Report Examines Post-hospital Patient Medication Discrepancies

Armen Hareyan's picture
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Medication Discrepency

At a time where healthcare quality and patient safety are at the forefront of hospital and provider concern, a Sept. 12 study in the Archives of Internal Medicine looks at medication errors that can arise during patient care "hand-offs" or transitions, specifically from hospital care to home. The study, conducted by researchers at the University of Colorado at Denver and Health Sciences Center, with the support of the John A. Hartford Foundation, focuses on the medication safety and breakdown that older patients may encounter during healthcare transition points.

The study looked at adults ages 65 and older that were admitted to a hospital with one of nine selected conditions including heart disease, emphysema, and hip fracture. Within 24 to 72 hours after discharge from the hospital, a geriatric nurse practitioner performed a comprehensive medical assessment on the patient including medications taken both before and after the hospital stay. The study found that 14.1 percent of patients experienced one or more medication discrepancies.

"Medication discrepancies could include when a patient is given separate prescriptions for both the brand name and the generic name of the same drug, or when a patient is simply unaware that they should be taking a medication prescribed by one of their doctors," said Eric A. Coleman, MD, MPH, associate professor of medicine in the division of Health Care Policy and Research at UCDHSC and primary investigator on the study. "We also detected incidents when hospital instructions were incomplete, illegible, or written in Latin - which can clearly cause some confusion and errors."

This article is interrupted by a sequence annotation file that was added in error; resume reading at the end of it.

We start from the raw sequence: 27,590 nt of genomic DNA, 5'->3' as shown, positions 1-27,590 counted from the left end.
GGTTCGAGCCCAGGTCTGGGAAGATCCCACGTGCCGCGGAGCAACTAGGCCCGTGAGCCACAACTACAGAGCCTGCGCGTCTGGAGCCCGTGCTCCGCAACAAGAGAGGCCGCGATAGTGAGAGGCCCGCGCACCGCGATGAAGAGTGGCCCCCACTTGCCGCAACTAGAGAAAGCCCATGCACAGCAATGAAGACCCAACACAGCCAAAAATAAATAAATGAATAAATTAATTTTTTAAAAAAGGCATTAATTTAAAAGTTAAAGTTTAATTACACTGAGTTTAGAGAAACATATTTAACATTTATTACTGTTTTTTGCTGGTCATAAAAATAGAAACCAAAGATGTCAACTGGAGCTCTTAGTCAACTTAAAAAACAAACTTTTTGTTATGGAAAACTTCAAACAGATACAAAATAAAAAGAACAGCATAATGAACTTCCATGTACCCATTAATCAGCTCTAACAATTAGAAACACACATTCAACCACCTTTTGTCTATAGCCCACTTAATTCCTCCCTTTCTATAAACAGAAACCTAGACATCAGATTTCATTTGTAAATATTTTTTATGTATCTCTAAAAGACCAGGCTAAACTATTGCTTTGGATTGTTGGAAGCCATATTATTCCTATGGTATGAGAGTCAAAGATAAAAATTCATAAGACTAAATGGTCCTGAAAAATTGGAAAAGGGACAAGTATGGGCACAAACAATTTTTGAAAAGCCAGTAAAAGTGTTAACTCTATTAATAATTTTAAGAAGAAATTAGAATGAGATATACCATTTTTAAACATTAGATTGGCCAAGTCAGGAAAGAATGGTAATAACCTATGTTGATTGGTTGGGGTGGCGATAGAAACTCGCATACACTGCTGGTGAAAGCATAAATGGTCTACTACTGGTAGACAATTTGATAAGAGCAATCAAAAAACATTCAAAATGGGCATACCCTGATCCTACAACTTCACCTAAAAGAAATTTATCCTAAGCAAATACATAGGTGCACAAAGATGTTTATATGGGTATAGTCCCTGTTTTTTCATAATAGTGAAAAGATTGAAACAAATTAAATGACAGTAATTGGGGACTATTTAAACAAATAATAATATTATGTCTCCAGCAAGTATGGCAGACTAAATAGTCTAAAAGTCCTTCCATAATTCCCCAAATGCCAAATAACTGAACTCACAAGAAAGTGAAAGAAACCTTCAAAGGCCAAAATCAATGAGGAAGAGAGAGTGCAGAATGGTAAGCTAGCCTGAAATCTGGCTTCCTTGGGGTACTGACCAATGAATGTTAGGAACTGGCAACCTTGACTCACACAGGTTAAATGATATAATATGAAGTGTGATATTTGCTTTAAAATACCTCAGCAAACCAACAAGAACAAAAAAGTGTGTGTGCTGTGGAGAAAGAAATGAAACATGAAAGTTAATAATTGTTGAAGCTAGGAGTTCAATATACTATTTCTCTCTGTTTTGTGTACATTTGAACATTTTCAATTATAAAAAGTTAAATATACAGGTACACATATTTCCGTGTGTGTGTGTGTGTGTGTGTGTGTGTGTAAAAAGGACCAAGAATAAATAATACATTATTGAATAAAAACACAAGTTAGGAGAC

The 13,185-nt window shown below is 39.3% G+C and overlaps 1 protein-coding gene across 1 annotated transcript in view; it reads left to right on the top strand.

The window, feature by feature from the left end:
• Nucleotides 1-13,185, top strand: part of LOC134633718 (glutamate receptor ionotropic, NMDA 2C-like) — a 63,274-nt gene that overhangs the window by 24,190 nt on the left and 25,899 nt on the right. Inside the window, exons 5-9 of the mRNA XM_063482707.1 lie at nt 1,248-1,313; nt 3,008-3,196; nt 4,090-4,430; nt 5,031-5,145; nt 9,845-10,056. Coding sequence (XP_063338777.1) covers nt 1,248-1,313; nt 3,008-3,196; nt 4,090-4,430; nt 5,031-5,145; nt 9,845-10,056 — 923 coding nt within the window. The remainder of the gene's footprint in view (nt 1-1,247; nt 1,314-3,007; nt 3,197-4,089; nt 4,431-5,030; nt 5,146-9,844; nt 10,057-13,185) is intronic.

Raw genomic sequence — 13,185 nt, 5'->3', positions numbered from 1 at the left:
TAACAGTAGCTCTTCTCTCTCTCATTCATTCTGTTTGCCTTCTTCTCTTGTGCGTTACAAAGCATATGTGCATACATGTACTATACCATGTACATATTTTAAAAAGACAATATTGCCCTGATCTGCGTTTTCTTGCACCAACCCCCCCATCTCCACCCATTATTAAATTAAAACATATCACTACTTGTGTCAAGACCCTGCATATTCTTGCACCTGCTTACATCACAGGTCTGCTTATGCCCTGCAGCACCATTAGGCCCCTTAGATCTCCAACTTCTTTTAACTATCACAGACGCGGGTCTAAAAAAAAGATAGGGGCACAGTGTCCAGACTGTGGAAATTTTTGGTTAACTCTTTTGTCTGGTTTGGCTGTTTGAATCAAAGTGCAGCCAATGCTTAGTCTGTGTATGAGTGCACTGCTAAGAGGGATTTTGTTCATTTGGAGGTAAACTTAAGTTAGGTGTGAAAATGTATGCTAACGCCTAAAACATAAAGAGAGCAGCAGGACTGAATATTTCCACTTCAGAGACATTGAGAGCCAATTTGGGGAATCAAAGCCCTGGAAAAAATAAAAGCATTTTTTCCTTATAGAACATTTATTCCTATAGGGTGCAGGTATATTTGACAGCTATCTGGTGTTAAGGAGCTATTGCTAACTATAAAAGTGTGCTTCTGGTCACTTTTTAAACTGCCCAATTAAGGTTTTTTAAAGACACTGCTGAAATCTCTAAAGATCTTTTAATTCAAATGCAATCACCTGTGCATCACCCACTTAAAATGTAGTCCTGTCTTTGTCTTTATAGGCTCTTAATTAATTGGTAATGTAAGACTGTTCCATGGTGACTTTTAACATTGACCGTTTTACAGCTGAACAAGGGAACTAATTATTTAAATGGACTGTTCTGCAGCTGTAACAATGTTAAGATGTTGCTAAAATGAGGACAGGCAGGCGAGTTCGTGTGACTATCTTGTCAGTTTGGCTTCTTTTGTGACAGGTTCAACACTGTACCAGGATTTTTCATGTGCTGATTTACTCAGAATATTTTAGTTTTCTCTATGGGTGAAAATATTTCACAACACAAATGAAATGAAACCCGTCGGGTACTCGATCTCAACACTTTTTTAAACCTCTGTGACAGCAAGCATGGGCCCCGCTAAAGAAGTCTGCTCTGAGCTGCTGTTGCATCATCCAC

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The article also indicated that 14.3 percent of the patients with a medication discrepancy were re-hospitalized within 30 days, compared to 6.1 percent of patients who did not experience a discrepancy.

"The problem boils down to older patients receiving prescriptions from multiple physicians in different settings, none of whom takes on the responsibility for creating a single safe and effective medication regimen," said Coleman. "Unfortunately, unless this is corrected, the outcomes for patients and the healthcare system are costly medical errors and poor health outcomes. Both patient and system-associated solutions are needed to ensure medication safety during this vulnerable period between care settings."

For more information about this study, please visit www.caretransitions.org

The University of Colorado at Denver and Health Sciences Center is one of three campuses in the University of Colorado system.

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